By the time USC students hit the books in the fall, 2,700 of them will be taking up residence in new dorms at USC Village, a cluster of collegiate Gothic buildings set on 15 acres north of campus.
The $700 million project, the university’s single largest such venture in its 137 years, might encourage developers to take a second look at surrounding neighborhoods that have long been neglected, local real estate professionals said, despite the challenge of assembling development sites in a dense area.
“Any development of this magnitude gets people’s attention,” said Jamie Brooks, a CBRE vice president. “This is a neighborhood that since 1992 was historically ignored. It ultimately will drive more jobs, more housing, and more retail.”
USC Village is replacing University Village, an outdoor shopping center built on the site of a former meatpacking plant at Hoover Street and Jefferson Boulevard, according to USC’s Master Planning website. Demand for new student housing drove the university’s decision to tear it down.
“We have more students living within a one-mile range of campus than ever before,” said Laurie Stone, USC’s associate senior vice president for real estate and asset management. “It has changed dramatically, to where it’s much more of students coming from not only Southern California but also from all around the state, from the United States, and internationally.”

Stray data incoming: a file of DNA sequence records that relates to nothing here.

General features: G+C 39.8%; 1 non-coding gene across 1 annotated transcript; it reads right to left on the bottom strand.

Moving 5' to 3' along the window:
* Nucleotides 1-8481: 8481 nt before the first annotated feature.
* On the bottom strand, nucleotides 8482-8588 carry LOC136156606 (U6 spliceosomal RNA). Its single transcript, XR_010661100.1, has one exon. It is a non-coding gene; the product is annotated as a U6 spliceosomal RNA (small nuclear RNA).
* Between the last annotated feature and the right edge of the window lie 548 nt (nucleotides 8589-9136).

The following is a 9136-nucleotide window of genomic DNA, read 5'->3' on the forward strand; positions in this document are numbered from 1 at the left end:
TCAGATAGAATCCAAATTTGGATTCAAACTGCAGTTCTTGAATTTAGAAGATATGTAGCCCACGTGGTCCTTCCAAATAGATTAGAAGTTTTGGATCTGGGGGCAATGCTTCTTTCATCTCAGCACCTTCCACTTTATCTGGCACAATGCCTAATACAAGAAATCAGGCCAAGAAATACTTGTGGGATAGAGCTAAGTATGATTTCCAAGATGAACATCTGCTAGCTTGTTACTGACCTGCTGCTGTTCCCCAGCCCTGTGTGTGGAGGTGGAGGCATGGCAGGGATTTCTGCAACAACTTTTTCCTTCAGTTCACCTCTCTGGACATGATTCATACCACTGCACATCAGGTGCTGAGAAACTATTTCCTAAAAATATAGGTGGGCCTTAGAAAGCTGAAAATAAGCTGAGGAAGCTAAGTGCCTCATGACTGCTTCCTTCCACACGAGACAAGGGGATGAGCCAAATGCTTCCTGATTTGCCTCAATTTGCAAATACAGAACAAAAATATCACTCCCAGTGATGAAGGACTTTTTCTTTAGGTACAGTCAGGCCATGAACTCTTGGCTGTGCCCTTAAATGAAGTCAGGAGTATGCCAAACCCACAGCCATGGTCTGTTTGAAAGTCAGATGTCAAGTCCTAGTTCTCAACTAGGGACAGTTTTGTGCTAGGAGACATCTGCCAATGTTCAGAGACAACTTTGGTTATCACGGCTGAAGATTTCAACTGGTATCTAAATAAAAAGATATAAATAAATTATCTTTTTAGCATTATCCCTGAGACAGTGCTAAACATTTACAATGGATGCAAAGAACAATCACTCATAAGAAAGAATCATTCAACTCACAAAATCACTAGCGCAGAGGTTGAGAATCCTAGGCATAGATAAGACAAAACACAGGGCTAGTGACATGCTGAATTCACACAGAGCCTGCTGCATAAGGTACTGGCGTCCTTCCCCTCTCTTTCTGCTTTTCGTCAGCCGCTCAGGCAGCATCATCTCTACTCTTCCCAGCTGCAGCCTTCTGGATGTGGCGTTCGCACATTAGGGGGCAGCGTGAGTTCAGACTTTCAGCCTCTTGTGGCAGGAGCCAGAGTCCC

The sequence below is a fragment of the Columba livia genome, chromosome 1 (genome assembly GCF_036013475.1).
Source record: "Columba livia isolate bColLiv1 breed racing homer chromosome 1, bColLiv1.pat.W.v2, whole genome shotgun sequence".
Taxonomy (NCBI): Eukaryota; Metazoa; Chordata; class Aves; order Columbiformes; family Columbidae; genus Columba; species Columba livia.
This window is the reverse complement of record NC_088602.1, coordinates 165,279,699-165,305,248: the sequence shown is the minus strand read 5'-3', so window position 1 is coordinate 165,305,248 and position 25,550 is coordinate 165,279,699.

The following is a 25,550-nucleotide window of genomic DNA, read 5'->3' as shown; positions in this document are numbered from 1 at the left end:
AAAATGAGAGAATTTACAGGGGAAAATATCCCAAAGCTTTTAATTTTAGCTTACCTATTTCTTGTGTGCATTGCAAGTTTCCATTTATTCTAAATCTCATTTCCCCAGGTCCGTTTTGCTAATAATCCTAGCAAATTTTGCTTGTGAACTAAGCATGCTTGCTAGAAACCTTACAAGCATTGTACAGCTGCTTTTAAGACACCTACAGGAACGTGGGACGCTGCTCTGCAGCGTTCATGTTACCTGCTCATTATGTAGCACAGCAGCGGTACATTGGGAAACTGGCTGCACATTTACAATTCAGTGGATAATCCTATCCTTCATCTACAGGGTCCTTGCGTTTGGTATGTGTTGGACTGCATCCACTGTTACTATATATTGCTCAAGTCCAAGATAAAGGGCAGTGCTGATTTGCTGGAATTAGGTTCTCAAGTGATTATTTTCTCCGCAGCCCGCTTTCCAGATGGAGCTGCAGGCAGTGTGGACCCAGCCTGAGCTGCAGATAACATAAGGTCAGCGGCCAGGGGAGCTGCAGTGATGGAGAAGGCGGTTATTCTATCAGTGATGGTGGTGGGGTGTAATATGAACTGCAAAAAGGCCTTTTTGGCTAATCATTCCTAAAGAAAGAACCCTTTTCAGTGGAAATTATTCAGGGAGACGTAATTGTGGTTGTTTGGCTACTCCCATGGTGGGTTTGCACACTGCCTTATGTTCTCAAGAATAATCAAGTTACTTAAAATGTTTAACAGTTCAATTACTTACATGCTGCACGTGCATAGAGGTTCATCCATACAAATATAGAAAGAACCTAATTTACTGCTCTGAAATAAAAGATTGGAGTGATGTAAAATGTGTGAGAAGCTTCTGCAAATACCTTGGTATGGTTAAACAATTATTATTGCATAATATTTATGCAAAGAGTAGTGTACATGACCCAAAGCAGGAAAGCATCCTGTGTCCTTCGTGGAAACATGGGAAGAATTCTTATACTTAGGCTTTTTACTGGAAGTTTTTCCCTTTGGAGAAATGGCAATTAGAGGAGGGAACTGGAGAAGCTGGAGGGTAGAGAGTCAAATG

Funding for USC Village derived mostly from donations and the university did not use construction loans, Stone said. Since launching an aggressive fundraising campaign in 2011, USC has raised nearly $6 billion and is allocating $1 billion for development.
USC Village will boost the university’s bed tally to nearly 10,000 from 7,000. The school enrolled 19,000 undergraduate and 25,000 graduate students in the 2016-17 academic year.
The project’s 134,000-square-foot retail component will be anchored by Trader Joe’s and Target. Other tenants are slated to include eateries Trejo’s Tacos, Cava Grill, and Rance’s Chicago Pizza, shoe repair shop Village Cobbler, Sole Bicycles, Bank of America, and Starbucks.
“We tried to make it something that would be interesting and enticing to a broad range of people – USC community and neighborhood community, all in one,” Stone said.
She would not disclose asking rents, but Derrick Moore, a principal at Avison-Young and the leasing broker for Canfield Development Inc.’s Element apartment and retail complex nearby on Hoover, said monthly retail rates in the area range from $3.50 to $4.50 a square foot, although USC Village’s rates would be higher. He also noted that some businesses that could not pin down USC Village leases are looking at Element, which caters to students.